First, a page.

An investigation is being made into products used in a hair-straightening trend which is sweeping the world because of fears they contain dangerous levels of the cancer-causing chemical formaldehyde.
The Cosmetic, Toiletry and Fragrance Association of New Zealand (CTFA) has issued a warning to hairdressers, saying some products on the market are believed to contain between 10 and 75 times the legal level of formaldehyde.
Formaldehyde, which has also been linked to miscarriages, is found in nail polish and glues and is used in the funeral industry for embalming.
The hair-straightening promises shiny, smooth hair for up to four months at a cost of about $600.
Countries that have banned or issued removal notices on some of the products include the United States, Canada, Ireland.
Australia, which has the same formaldehyde thresholds as New Zealand, has also removed some products from the market but no withdrawal has been issued here because tests are still being conducted.
The hairdressing industry's concerns are about the inhalation of fumes from the formaldehyde which poses risks to hairdressers and their clients.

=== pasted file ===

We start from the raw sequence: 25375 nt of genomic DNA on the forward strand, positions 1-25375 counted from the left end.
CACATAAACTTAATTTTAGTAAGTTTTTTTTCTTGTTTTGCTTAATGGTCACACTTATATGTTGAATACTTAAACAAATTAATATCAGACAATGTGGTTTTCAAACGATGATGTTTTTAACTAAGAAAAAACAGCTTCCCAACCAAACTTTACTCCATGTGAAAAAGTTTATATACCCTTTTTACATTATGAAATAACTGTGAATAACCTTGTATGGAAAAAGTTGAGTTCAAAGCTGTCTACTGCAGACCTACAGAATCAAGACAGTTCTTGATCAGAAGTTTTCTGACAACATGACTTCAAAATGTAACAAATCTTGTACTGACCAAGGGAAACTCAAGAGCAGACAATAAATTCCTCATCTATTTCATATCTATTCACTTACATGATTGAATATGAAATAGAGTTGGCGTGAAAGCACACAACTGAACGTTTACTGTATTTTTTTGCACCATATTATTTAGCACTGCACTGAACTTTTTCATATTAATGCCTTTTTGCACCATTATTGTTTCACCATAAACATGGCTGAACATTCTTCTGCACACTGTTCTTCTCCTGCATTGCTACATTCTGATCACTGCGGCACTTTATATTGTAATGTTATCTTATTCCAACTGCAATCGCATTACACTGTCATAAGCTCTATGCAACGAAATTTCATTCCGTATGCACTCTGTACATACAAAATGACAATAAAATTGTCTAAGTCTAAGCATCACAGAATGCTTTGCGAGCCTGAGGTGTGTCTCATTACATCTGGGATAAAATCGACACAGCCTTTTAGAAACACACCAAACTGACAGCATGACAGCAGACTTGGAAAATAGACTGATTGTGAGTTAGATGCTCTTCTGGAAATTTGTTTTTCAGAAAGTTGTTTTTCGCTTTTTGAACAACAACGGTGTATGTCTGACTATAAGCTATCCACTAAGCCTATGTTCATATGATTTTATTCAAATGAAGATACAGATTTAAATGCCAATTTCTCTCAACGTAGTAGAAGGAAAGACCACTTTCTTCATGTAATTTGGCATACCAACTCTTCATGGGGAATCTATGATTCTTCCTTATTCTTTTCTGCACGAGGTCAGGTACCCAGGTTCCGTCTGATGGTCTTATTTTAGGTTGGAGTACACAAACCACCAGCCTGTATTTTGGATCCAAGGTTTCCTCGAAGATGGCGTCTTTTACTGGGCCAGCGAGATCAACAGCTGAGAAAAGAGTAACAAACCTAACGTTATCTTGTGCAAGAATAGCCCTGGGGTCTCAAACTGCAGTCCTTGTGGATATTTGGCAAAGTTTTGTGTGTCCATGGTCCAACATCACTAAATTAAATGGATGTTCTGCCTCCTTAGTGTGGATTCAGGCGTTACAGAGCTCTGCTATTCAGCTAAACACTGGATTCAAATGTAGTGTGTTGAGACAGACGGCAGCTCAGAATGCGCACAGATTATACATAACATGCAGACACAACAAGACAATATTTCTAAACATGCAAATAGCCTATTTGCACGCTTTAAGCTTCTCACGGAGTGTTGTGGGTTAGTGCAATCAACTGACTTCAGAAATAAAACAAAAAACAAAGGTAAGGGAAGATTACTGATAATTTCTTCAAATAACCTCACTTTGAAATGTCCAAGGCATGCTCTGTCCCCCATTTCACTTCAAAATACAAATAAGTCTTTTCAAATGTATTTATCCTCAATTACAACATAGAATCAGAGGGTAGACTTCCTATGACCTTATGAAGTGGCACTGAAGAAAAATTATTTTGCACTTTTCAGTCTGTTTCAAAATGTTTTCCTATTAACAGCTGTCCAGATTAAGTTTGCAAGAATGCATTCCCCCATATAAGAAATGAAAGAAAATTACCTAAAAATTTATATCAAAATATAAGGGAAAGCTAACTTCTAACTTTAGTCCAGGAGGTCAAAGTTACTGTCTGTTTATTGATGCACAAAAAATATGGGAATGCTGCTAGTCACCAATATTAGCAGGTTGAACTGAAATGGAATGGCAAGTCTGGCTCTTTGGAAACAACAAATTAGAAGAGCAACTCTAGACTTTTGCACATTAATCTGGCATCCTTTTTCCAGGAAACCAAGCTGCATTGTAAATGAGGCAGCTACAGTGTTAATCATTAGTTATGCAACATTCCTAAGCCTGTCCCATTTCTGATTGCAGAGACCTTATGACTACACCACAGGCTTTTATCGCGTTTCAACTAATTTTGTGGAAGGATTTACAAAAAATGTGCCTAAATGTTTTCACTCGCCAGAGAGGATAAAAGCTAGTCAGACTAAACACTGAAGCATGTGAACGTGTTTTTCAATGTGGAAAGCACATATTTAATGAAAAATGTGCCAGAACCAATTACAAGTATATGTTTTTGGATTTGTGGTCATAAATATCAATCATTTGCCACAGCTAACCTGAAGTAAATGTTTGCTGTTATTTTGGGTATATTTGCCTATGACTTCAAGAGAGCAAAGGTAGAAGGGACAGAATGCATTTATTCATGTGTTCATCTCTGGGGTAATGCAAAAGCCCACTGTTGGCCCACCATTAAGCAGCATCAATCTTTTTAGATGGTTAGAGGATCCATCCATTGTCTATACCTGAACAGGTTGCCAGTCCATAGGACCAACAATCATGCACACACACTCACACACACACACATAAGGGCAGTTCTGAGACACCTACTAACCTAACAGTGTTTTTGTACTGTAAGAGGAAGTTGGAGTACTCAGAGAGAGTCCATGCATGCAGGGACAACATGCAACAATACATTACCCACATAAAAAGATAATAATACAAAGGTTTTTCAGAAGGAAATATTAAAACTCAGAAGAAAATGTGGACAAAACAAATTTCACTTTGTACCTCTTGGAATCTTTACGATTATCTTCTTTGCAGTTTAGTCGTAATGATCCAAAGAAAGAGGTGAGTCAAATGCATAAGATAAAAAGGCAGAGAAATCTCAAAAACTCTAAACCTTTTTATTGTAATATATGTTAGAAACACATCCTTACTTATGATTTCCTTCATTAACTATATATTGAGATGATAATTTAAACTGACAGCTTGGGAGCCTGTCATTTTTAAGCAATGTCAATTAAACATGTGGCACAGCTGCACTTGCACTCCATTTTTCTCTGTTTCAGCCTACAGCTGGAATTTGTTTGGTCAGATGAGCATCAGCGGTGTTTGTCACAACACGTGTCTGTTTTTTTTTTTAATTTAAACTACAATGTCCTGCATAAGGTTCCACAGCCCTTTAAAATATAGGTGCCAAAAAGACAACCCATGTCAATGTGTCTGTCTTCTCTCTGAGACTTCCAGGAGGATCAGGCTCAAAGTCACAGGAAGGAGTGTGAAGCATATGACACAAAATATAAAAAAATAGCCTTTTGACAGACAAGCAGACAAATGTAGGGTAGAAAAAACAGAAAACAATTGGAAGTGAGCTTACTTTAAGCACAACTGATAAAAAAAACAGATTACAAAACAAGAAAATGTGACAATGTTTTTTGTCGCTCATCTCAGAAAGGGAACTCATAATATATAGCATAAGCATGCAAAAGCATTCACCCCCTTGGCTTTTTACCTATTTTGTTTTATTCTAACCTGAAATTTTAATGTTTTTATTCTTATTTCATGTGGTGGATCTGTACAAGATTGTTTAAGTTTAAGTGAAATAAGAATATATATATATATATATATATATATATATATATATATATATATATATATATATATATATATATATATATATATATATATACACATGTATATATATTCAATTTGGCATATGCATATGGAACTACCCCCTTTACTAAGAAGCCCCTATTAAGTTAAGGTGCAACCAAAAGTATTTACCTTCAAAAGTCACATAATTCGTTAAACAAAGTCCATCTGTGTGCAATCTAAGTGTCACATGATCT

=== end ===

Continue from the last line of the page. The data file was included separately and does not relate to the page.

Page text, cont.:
There are several hair-straightening products, all claiming to produce similar results.
They include Coppola, Brazilian - both of which have been removed from sale in Australia - and KeraStraight solutions.
The Department of Labour has confirmed it is testing the products on sale in New Zealand to check their formaldehyde levels, which must be below .02 per cent.
Results from the investigation are expected to be known within about three weeks.
But there are further concerns about people buying and selling products on the internet.
Environmental Risk Management Authority hazardous substances compliance manager Dr Simon Buckland said a complaint was referred to the Department of Labour, which is investigating because of the potential risk to staff and clients in a workplace environment.
All cosmetic products were meant to comply with regulations set by the Cosmetic Products Group Standard, he said.
CTFA executive director Garth Wyllie said no withdrawal had been issued in New Zealand because test results had not yet been released.
Most salons had sold out of the products and had not replaced them, which had gone some way to minimising risk.
He was not aware of injury or illness from use of the products.
Prosecutions against companies that sold products containing too much formaldehyde were occurring in Europe and the same could happen here, he said.
Angeline Thornley, general manager of the NZ Association of Registered Hairdressers, which represents 3800 hairdressers, said use of the products was an industry-wide concern.
However, distributors had acted responsibly after being made aware of the problem, she said.
Anyone concerned about non-compliance involving these products should contact the Department of Labour on 0800 209-020.